"We lose ourselves in books. We find ourselves there too." Anonymous
Dennis Pitt is a bookworm. He admits it. As a student, he annoyed his teachers by reading books in class. But Dr. J. A. Milliken, a Queen’s medical professor who was his prime role model for entering the field of medicine, was also an avid reader who had a library in his home. This was not a trait widely shared among busy physicians. As a practising surgeon and professor at the University of Ottawa, Dr. Pitt was appalled to find that most of the books in the library of the Royal College of Physicians and Surgeons appeared never to have been opened. He believes books are not just for show. They are to be read, they should have worn bindings, the pages should be dog-eared and pencil-marked. And if they are lent and never returned, so much the better, because it means they are being read by more people.
Since 2014 I have been chronicling the lives of the men from MacKay United Church in New Edinburgh who fell in World War I. In all 140 men and one nursing sister from MacKay Presbyterian answered the call, and nineteen gave their lives. But telling the stories of the nineteen quickly morphed into a broader study of a church and a community at war, and it became increasingly apparent that the story was really about families – families that watched and waited, that bore the hardship of war, that experienced grief and loss, that sought to retain their faith that the war was a battle for freedom and civilization and their hope that victory would usher in a better world.
This article tells the story of one such family, the Ryans of New Edinburgh. Its centrepiece is John Henry “Jack” Ryan, one of the greatest athletes of his day, who deserves to be better known. But it is also a story of the other members of the family, including the oldest brother who helped raise his younger siblings and then also perished in the war. Finally, it is a reminder that tragedy in this era did not only come from war, and that even from the darkest days can come new life and new hope.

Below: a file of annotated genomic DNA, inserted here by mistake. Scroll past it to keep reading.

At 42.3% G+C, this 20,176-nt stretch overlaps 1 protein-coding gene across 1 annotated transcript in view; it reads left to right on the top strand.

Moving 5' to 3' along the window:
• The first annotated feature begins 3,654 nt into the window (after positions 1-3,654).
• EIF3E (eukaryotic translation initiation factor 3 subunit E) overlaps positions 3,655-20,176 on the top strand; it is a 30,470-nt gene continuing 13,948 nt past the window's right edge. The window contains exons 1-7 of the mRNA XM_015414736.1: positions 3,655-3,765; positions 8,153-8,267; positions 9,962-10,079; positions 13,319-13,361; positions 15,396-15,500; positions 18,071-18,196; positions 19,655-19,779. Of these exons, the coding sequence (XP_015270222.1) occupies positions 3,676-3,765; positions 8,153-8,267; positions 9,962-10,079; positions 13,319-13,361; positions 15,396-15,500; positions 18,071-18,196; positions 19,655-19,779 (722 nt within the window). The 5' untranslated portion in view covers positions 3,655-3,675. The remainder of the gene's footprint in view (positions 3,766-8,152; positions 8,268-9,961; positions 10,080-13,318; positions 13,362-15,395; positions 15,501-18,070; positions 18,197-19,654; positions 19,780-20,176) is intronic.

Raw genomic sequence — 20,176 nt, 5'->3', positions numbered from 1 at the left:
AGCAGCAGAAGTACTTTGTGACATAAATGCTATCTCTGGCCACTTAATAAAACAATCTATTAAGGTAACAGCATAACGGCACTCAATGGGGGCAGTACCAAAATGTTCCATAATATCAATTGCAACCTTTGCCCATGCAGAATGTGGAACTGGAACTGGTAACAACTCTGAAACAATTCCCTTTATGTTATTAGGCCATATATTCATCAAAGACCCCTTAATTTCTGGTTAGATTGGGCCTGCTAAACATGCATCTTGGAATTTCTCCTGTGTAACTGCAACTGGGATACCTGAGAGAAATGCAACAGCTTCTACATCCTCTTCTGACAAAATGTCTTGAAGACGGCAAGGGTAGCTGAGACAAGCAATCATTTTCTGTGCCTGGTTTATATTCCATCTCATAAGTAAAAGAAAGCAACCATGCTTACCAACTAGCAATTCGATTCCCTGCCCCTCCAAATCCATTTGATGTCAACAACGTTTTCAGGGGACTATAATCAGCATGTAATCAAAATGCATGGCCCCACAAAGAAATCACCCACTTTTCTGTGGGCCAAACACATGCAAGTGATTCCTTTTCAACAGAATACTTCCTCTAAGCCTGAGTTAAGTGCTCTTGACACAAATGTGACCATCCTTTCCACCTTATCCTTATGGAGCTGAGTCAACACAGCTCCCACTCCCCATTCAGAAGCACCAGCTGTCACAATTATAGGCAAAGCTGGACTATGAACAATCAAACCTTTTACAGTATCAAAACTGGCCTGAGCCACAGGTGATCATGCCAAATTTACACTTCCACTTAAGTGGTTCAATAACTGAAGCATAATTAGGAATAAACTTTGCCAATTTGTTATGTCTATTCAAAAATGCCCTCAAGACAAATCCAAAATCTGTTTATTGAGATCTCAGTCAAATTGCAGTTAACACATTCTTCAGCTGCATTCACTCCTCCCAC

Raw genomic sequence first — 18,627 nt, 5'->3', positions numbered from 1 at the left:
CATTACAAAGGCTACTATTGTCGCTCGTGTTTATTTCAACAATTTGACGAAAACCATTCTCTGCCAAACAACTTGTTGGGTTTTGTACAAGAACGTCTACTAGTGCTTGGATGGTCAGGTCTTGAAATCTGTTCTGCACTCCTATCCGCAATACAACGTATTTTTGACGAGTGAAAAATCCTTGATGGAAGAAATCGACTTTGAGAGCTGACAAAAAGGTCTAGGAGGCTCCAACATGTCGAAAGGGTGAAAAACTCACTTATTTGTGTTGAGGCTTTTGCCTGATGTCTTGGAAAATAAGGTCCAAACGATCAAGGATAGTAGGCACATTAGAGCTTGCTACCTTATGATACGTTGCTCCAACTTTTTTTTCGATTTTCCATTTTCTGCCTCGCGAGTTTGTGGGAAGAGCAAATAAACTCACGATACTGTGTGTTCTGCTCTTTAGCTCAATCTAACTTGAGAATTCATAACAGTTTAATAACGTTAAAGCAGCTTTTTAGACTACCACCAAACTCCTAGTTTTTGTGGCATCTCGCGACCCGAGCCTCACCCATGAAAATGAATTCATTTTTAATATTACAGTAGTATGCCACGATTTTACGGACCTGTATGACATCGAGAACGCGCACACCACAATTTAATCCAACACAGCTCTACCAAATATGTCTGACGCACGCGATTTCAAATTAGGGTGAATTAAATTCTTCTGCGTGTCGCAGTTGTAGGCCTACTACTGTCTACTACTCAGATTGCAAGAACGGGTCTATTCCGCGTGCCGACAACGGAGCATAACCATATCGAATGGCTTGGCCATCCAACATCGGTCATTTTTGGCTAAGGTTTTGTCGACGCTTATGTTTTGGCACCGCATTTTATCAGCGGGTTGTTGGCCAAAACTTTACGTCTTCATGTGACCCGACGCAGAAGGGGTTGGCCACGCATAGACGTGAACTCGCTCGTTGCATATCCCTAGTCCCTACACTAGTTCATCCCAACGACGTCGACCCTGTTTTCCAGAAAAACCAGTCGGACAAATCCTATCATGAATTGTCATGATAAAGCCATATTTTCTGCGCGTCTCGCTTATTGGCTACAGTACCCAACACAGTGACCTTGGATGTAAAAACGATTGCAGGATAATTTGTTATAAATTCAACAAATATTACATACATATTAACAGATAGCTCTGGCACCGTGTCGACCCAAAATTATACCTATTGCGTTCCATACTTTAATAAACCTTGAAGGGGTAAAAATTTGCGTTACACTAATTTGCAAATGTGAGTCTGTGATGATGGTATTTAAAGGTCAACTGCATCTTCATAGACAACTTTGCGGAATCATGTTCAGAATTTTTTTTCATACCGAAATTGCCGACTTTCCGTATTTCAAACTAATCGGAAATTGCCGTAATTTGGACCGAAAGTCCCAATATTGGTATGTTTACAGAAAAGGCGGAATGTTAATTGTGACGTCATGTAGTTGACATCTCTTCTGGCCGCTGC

This is the fourth and final article in a series that explores how the Great War impacted the lives of a single family belonging to the MacKay United Church in New Edinburgh. See also Part I, Part II, and Part III of the series.
This is the third in a series of articles exploring how the Great War impacted the lives of a single family belonging to the MacKay United Church in New Edinburgh. See also Part I and Part II of the series.
George Frederick Stalker was the older brother of Robert A. Stalker. He was born in London, England, on January 18, 1877, the eldest of nine children of his namesake, eminent architect George Frederick Stalker and his wife Clarinda, who came to Ottawa in 1883. When George Sr. died suddenly in 1895 Clarinda was left with nine children. All four daughters died young of TB or respiratory disease. Clarinda was a member of MacKay Presbyterian Church and very active in its Ladies’ Aid.
The MacKay Fallen, Part II: Robert Alexander Stalker
by Dr. Alan Bowker
Robert Stalker c. 1914: From an image provided by a descendant
Robert Stalker was born in London, England, on February 22, 1879, the second son of George Frederick Stalker, an eminent Scottish architect who had come to Ottawa in 1883, and his wife Clarinda (1849-1930). In all the couple had nine children, the youngest an infant, when George died suddenly in 1895. He appears to have left enough money for his widow and family to live in an attached house at 37 Charles Street in New Edinburgh (shown below as it is today). Clarinda Stalker joined MacKay Presbyterian church in 1909 along with three of her sons. She was a stalwart in the Ladies’ Aid and was one of the church’s Visitors to the Protestant Hospital. But tragedy continued to dog the family. None of the four daughters survived past early adulthood: three died of TB and the infant died at age 4 of pneumonia.
This is the first in a series of articles exploring how the Great War impacted the lives of a single family belonging to the MacKay United Church in New Edinburgh.
After the Remembrance Day service at MacKay United Church in Ottawa in 2014, in which the names of those who had fallen in two world wars were read out as they are every year, Tim Cook suggested to me that as we were now marking the 100th anniversary of this terrible conflict it might be more meaningful to provide some more detailed information on the lives of these soldiers, since their service records and other information like the Circumstances of Death Registers were now available online. It would not only be a more fitting tribute to the men, but would bring to life the ordeal of those sitting in the same pews a century before, as they waited for news and prayed for deliverance.